As my old bones march inexorably towards the age of 30, and therefore the grave, I wind up increasingly drawn to games I can play at my own pace. That’s not easy. The games I play for work are mostly designed to eat up all my time in one way or another. But having “one way or another” is what I like about the Destiny 2 battle pass, or “Season Pass” as Bungie confusingly decided to call it. Chewing through it is an incredibly open-ended experience.
It seems like such a small thing. Unlike a lot of battle passes — dating all the way back to Dota 2, the first game to employ them, which I have played for thousands of painful hours — the Destiny version isn’t predominately tied to extraneous challenges. You don’t have daily goals to reach, and aren’t forced to play timed activities as a class you don’t know. Progress doesn’t feel like a limited resource. It feels like the sort of mindless, relaxing grind Destiny does best. It gamifies being the game I play while listening to audiobooks and Friends at the Table.
There are problems with the Season Pass system. It’s basically the source of all new content in the nominally free-to-play game. It’s a soft subscription: a nearly mandatory charge every few months if you want to play the game seriously. But the battle pass grind exists separate from the playable features (like the recently introduced Sundial mission type, or the Vex Offensive before that). You need to pay to play the new stuff, but don’t need to play the new stuff to get cosmetics and the other nice bonuses that usually come from this sort of thing. You gain XP toward a sweet new weapon ornament just for fighting bug monsters and filling out your quest log.
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That’s what I’m right back to doing in Destiny, for the first time since the big Shadowkeep expansion. The game’s quest log is still bad, and I’m still treading water to clear it and play more naturally. I rescued Saint-14, the Russian juggernaut that likes to blow bubbles, from an alternate timeline. Now I’m trying to get all the cool guns.
I like collecting all the cool guns (Exotics and Ritual Weapons and “god rolls,” if you want to be specific) because they give me options. Even if I never end up using them in specific loadouts, that feels like the real Destiny progression to me — given how the game’s power level gets squashed and boosted every few months. Chasing higher numbers means nothing to me now. Chasing weird builds that let me yeet a grenade at my own feet to super-charge a barbecue prong that shoots lightning: that’s the good shit.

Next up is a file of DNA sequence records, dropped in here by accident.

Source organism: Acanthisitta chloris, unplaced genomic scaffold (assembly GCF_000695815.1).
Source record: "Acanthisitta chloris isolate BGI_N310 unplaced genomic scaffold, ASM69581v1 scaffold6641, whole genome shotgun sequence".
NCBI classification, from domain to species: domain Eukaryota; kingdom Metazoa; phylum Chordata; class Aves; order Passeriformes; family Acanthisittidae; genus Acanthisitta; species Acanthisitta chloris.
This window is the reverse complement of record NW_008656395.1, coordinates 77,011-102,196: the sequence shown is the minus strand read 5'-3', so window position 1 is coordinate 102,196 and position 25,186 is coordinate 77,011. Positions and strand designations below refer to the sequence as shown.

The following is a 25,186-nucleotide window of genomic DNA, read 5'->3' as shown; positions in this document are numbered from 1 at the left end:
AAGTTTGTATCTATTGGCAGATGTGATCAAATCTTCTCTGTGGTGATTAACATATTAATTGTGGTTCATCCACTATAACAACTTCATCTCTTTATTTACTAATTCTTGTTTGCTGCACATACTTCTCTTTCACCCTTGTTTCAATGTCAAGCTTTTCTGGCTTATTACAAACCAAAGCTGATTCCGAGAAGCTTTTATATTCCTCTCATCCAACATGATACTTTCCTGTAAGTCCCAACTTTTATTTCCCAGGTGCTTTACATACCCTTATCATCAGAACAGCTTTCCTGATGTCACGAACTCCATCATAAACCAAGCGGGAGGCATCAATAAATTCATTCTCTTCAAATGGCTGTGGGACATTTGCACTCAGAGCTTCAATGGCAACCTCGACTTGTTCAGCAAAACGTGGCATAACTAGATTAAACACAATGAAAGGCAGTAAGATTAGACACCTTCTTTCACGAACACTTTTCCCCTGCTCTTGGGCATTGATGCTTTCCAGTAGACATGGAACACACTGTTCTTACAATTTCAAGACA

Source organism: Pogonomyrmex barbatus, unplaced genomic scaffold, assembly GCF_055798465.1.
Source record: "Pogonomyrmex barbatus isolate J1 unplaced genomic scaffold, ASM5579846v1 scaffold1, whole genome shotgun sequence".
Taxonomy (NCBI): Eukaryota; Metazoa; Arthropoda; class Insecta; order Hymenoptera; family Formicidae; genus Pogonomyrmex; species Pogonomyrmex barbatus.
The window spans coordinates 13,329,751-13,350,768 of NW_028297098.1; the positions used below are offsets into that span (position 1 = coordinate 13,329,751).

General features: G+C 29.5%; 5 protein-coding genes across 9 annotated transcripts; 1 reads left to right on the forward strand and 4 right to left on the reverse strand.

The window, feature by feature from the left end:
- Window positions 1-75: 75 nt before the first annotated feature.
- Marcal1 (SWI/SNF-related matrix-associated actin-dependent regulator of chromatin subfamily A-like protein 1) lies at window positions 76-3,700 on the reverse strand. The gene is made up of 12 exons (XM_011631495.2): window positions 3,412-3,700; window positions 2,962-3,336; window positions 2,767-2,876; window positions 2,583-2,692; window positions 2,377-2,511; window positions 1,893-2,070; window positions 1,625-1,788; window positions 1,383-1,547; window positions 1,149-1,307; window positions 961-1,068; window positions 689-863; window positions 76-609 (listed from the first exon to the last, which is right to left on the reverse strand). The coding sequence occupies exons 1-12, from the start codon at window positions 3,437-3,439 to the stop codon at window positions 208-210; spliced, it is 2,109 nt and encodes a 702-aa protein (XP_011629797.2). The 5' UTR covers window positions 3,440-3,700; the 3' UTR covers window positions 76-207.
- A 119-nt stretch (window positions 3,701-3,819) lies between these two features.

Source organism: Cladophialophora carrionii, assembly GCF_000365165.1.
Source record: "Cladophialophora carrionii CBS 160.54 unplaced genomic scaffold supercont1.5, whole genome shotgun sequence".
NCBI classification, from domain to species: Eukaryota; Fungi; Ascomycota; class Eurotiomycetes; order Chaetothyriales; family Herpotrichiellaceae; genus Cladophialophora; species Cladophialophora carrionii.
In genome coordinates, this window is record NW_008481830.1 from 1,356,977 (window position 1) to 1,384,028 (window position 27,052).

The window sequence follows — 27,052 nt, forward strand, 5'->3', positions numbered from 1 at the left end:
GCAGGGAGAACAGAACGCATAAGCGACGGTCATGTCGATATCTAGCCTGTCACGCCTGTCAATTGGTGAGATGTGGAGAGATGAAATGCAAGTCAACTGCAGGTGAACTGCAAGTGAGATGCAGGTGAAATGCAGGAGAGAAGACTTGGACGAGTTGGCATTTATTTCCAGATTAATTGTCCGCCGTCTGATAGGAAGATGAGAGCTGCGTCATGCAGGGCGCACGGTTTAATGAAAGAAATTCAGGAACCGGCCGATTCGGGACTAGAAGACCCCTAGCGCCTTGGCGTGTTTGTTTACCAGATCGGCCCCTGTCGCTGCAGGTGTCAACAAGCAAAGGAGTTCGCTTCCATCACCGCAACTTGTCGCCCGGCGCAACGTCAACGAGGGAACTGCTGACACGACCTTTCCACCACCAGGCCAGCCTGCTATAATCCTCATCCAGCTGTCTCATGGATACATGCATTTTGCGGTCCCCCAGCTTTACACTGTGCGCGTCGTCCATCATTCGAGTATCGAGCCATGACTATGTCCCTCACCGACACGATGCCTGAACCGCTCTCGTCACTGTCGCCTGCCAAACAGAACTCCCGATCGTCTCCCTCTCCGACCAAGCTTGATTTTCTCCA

All the while I’m gaining experience. The occasional bonus of a Bright Engram (which hold random cosmetics) has been replaced by the guaranteed reward of unique, seasonal items (plus the occasional Bright Engram).
Them Good Brain Chemicals
And because I don’t feel railroaded into playing the game a certain way, or like I’m losing progress by not hopping in to knock out daily achievements, it keeps me from burning out and getting frustrated. In just a few short days, with just under a month to go, I’m more than a third of the way through it. Getting to level 100 feels attainable in a way that no other battle pass ever has for me.
That attainability pulls me along further, making me feel like it’s worth doing because it is, in fact, doable — without even spending a huge chunk of cash for Apex Legends skins I’ll only use when another daily challenge forces me to play a character I don’t like, or what-have-you.
The further investment I have with my Destiny character also helps. I’m a Titan. I’ve been one almost since Destiny 2 launched. I fought for Thorn, and Lumina, and Thunderlord, and dozens of other wacky weapons on that character. A spooky Spartan warrior helmet to go with them just furthers my commitment to the bit.
I don’t know if I will get to the end of the Season of Dawn pass. I thought I would get to the end of the last one, but did end up getting dragged away by more traditional expansions to Monster Hunter and Final Fantasy 14 — two of those aforementioned games competing for all my time. But the sense that I could do it, and have a damn good time in the process, makes me feel okay about wherever I end up at the end.